The Eastern Quoll has a delicate build, white-spotted black or fawn fur, and a plain tail, sometimes with a pale tip. It hunts alone by night and feeds on small animals, grass, soft fruit and carrion. Females, with a home range of only a few hundred metres, share dens with other males and females, except when they are rearing young. Males rarely share dens with other males, and often move up to a kilometre a night between dens.
After mating between mid-May and early June, the female gives birth to as many as 30 tiny young (6 mm long) but she only has teats for six, so the others perish. By the end of October the pups are weaned and must fend for themselves.
Scientific name: Dasyurus maculatus
Common names: Spot-tailed Quoll, Tiger Cat
Head-body length: 38–76 cm (male); 35–45 cm (female)
Tail length: 37–55 cm (male); 34–42 cm (female)
Weight: up to 7 kg (male); up to 4 kg (female)
The Spotted-tailed Quoll is the largest native carnivore left on mainland Australia. It lives in forest, woodland and dense coastal heathland. The Quoll's distribution has decreased markedly since European settlement, and it is now uncommon across most of its range.
The small Queensland subspecies is nationally endangered and the larger south-eastern subspecies, although common in Tasmania, is listed as nationally vulnerable.
Much of the Spotted-tailed Quoll's habitat has been cleared or fragmented. Other likely threats include predation by foxes; competition with foxes and feral cats; poison baiting for dogs, foxes and rabbits, and chance events such as bushfires and disease. However, the discovery of foxes in Tasmania threatens the Quoll's continued security on the island.
Considerably larger than the other quolls, the Spotted-tailed Quoll has unmistakable colouring – red-brown with bold white spots along the entire body and tail. It is largely nocturnal and eats small to medium sized mammals and birds, such as possums and rosellas, and also large insects, spiders and scorpions. It forages in trees and on rock faces as well as on the ground.
Mating takes place between April and July and the average litter size is five. Pups are weaned and independent by 18 weeks.
Scientific name: Dasyurus hallucatus
Common name: Northern Quoll
Head-body length: 12–31 cm (male); 13–30 cm (female)
Tail length: 13–31 cm (male); 20–30 cm (female)
Weight: 0.4–0.9 kg (male); 0.3–0.5 kg (female)
The Northern Quoll once occurred across northern Australia from the Pilbara of Western Australia to south-eastern Queensland. Its range has become fragmented, largely over the last few decades, and it is now found in six main locations. It is most common in rocky, sparsely vegetated areas and open woodlands, sometimes near human habitation, within 50 kilometres of the coast.
Reasons for the species' recent decline are not understood but changing grazing and fire regimes, and other impacts that degrade their habitat are the most likely causes.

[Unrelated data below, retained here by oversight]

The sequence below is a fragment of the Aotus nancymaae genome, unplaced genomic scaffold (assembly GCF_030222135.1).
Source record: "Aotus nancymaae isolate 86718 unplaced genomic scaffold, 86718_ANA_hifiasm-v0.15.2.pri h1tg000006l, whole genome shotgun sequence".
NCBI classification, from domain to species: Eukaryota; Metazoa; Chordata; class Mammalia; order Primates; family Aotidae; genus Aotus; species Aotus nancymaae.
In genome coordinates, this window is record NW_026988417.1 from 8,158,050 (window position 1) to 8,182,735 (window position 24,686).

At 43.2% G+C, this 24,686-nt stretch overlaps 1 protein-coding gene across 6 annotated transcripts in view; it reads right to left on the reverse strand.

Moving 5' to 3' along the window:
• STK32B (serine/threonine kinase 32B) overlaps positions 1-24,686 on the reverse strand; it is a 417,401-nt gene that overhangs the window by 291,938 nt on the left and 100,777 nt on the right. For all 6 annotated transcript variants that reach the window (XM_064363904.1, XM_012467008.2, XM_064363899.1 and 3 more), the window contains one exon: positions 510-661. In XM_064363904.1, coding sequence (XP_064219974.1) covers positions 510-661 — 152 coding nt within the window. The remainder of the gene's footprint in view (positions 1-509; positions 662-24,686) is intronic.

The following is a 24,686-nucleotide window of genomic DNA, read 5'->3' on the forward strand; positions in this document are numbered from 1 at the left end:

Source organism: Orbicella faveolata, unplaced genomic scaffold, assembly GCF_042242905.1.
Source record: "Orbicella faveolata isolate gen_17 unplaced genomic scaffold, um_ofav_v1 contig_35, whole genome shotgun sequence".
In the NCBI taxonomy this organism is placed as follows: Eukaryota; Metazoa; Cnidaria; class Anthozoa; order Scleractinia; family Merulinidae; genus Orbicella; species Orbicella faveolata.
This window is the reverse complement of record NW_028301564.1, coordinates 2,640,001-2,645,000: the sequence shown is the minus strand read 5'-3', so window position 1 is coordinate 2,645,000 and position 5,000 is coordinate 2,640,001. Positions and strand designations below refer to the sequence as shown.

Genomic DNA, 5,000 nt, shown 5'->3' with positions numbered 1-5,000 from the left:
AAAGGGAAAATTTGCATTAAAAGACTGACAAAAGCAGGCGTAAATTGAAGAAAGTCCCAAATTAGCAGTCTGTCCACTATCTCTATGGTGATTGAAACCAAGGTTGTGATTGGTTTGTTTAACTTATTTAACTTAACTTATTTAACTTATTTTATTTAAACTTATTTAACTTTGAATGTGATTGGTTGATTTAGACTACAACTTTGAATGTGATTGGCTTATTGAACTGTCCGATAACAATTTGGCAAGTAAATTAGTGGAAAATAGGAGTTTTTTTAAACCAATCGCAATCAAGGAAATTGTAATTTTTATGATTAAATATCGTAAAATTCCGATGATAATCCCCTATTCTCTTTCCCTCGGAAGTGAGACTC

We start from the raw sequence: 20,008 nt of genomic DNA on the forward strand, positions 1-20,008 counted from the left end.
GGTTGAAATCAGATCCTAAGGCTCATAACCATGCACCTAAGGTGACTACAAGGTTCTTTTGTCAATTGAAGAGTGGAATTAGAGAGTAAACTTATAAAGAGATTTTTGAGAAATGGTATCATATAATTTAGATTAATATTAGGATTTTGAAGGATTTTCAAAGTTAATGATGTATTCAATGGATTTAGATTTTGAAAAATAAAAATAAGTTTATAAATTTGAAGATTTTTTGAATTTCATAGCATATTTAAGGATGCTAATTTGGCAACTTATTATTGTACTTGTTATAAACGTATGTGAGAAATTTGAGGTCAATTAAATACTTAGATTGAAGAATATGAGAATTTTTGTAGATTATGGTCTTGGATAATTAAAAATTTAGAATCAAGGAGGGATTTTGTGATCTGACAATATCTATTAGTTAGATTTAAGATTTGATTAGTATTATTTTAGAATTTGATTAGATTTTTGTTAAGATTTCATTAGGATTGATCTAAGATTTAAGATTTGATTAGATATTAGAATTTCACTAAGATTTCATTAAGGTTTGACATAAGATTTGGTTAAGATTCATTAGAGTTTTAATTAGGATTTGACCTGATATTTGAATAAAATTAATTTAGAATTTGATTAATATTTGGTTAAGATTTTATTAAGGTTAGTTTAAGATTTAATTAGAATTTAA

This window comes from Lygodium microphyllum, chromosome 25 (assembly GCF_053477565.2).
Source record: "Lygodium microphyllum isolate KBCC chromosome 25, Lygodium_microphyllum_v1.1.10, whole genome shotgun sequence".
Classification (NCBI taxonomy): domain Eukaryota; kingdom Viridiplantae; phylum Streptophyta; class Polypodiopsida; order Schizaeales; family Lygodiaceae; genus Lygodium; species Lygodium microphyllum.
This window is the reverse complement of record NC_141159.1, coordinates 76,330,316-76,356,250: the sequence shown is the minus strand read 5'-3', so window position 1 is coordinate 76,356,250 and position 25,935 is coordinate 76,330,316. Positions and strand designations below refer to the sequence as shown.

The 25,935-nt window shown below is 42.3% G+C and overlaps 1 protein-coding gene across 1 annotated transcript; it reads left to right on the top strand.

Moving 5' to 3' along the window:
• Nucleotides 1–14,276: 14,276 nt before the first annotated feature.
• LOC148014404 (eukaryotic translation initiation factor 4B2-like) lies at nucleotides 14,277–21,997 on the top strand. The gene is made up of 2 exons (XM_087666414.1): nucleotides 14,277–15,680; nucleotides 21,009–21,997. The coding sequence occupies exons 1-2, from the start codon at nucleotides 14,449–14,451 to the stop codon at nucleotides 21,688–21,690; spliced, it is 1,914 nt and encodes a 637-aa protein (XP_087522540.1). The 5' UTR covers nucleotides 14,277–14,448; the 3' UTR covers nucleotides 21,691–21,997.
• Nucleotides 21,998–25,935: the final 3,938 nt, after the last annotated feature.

The smallest of the quolls (about the size of a large kitten), the Northern Quoll has grey-brown to brown fur with large white spots, and an unspotted tail. It is the most tree-based of the four quolls, and its diet includes small mammals, reptiles, worms, ants, termites, moths, honey and soft fruit.
Northern Quolls, generally solitary and nocturnal, make their den in a rock crevice, tree hole or, occasionally, a termite mound. In flat, open grasslands, all males die after mating, but in rockier habitats, where the populations appear to be less stressed, they may live for two years.
Litters average six pups and are born in the dry season between June and September. The young are carried for eight to ten weeks, and weaned at about five months.
In April 2003, some Northern Quolls were transferred to several islands off the Arnhem Land coast in the Northern Territory, to establish secure populations as a precautionary measure, while the impacts of cane toads on quoll populations are further studied.
extinct: there is no reasonable doubt that the last member of the species has died.
extinct in the wild: the species is known only to survive in cultivation, in captivity or as a naturalised population well outside its past range; or it has not been recorded in its known and/or expected habitat, at appropriate seasons, anywhere in its past range, despite exhaustive surveys over a time frame appropriate to its life cycle and form.
critically endangered: it is facing an extremely high risk of extinction in the wild in the immediate future.
endangered: it is not critically endangered but is facing a very high risk of extinction in the wild in the near future.
vulnerable: it is not critically endangered or endangered but is facing a high risk of extinction in the wild in the medium-term future.
conservation dependent: the species is the focus of a specific conservation program which, if ceased, would result in the species becoming vulnerable, endangered or critically endangered within a period of five years.
Menkorst P and Knight F (2001). A Field Guide to the Mammals of Australia. Oxford University Press, Melbourne.
Strahan R (1995). Complete Book of Australian Mammals. The Australian Museum. Reed, Chatswood.
Department of the Environment and Heritage
GPO Box 787
CANBERRA ACT 2601
Community Information Unit: 1800 803 772